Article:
The summer of tech company demographic data dumps continues apace. Facebook is latest big firm to share its staff's racial and gender breakdowns, following similar releases from Google and Yahoo. Other tech firms NPR has reached out to say they are having conversations about whether they will do the same.
The numbers look a lot like what we saw from Google and Yahoo — a white and Asian male-dominated staff, especially for technical jobs. (See Facebook's complete data.)
In its blog post, titled "Building a More Diverse Facebook," the company touted the reasons diversity is part of its mission, and admitted it wasn't there yet:
As these numbers show, we have more work to do – a lot more. But the good news is that we've begun to make progress.
Diversity is something that we're treating as everyone's responsibility at Facebook, and the challenge of finding qualified but underrepresented candidates is one that we're addressing as part of a strategic effort across Facebook. Since our strategic diversity team launched last year, we're already seeing improved new hire figures and lower attrition rates for underrepresented groups.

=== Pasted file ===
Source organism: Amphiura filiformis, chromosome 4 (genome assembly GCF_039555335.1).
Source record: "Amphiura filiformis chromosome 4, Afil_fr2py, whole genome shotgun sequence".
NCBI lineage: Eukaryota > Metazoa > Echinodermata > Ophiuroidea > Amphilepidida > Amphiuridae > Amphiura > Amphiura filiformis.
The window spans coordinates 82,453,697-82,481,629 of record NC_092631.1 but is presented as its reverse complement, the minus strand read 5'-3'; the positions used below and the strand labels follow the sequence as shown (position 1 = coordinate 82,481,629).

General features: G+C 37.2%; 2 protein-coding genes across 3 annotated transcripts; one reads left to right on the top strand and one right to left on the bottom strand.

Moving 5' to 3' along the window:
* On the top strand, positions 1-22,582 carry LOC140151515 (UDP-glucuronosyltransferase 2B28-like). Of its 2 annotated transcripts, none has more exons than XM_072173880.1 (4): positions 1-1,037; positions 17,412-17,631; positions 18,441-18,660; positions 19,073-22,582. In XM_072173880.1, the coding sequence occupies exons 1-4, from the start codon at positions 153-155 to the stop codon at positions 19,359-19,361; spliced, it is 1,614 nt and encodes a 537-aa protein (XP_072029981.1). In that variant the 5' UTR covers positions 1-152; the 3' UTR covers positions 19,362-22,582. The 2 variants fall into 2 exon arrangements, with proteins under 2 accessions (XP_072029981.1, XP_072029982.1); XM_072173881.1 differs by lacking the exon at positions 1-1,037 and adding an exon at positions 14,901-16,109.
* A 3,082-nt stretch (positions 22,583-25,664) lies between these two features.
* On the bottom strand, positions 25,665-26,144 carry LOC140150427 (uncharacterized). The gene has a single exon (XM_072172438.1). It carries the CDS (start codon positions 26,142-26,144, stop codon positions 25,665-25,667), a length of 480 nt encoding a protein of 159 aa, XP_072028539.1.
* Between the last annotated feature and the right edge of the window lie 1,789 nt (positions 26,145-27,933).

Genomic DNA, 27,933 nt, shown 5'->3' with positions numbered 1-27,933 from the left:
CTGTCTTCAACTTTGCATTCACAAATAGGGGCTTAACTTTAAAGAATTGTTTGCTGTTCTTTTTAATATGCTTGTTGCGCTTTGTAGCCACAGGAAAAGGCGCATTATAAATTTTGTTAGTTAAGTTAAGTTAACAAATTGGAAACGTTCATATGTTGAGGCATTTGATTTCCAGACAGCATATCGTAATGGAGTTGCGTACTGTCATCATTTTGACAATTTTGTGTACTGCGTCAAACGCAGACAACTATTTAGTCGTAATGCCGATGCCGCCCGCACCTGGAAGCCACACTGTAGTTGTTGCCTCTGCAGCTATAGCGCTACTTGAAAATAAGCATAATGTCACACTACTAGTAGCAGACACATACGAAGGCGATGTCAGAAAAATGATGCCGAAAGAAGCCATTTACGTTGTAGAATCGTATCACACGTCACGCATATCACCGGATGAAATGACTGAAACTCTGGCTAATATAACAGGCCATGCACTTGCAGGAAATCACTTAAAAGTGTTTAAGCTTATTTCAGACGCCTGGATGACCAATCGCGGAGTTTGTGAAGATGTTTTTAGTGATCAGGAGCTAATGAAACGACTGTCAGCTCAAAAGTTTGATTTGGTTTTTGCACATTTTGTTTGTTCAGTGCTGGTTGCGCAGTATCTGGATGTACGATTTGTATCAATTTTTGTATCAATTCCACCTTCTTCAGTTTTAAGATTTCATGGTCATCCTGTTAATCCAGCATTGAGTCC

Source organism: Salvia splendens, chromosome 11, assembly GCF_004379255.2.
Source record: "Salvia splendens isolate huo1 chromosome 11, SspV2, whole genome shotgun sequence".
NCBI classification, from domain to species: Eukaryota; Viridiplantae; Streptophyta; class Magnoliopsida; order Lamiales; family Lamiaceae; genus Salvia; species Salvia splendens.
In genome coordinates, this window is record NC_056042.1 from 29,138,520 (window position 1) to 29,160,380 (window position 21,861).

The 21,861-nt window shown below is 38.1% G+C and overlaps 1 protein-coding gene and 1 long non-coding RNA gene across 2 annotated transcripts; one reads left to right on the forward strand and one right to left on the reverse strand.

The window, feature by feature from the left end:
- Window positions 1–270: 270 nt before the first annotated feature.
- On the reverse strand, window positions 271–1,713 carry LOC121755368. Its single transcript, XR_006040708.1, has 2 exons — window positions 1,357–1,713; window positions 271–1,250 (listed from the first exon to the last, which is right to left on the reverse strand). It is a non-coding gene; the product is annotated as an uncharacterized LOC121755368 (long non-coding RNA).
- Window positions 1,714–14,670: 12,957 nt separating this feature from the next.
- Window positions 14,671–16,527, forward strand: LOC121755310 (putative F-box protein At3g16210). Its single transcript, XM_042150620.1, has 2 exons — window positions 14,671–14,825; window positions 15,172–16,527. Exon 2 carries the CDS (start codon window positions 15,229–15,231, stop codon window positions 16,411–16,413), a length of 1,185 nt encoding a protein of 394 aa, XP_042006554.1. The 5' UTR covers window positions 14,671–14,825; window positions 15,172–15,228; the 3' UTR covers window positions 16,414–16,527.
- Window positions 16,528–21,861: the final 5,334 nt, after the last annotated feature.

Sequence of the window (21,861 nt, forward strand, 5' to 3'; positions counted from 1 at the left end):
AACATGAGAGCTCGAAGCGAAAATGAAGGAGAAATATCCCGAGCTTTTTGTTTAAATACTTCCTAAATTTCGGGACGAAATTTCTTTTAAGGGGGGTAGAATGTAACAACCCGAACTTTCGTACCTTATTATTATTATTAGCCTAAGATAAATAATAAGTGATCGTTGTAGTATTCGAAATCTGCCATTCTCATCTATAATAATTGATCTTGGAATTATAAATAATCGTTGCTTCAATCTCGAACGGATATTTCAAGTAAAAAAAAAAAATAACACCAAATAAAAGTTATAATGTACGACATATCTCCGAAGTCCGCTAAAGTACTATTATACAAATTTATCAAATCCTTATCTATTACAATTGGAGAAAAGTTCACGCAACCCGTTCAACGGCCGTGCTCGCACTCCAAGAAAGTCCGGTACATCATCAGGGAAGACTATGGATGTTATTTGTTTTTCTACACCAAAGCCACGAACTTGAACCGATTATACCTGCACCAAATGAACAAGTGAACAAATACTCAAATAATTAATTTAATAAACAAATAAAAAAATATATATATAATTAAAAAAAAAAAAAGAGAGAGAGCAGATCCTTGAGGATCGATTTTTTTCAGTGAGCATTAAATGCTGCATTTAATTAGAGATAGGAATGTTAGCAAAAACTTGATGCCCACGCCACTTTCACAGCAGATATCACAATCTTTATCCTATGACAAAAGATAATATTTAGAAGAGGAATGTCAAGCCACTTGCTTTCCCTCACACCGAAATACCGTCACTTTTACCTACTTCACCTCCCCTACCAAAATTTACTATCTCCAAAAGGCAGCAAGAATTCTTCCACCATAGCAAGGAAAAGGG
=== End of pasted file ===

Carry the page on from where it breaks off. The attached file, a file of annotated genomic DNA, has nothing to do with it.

Just sharing the numbers is a big step for many of these firms, who resisted so much that a San Jose Mercury News reporter sued and fought a legal battle for two years just to get some aggregate numbers on the biggest companies.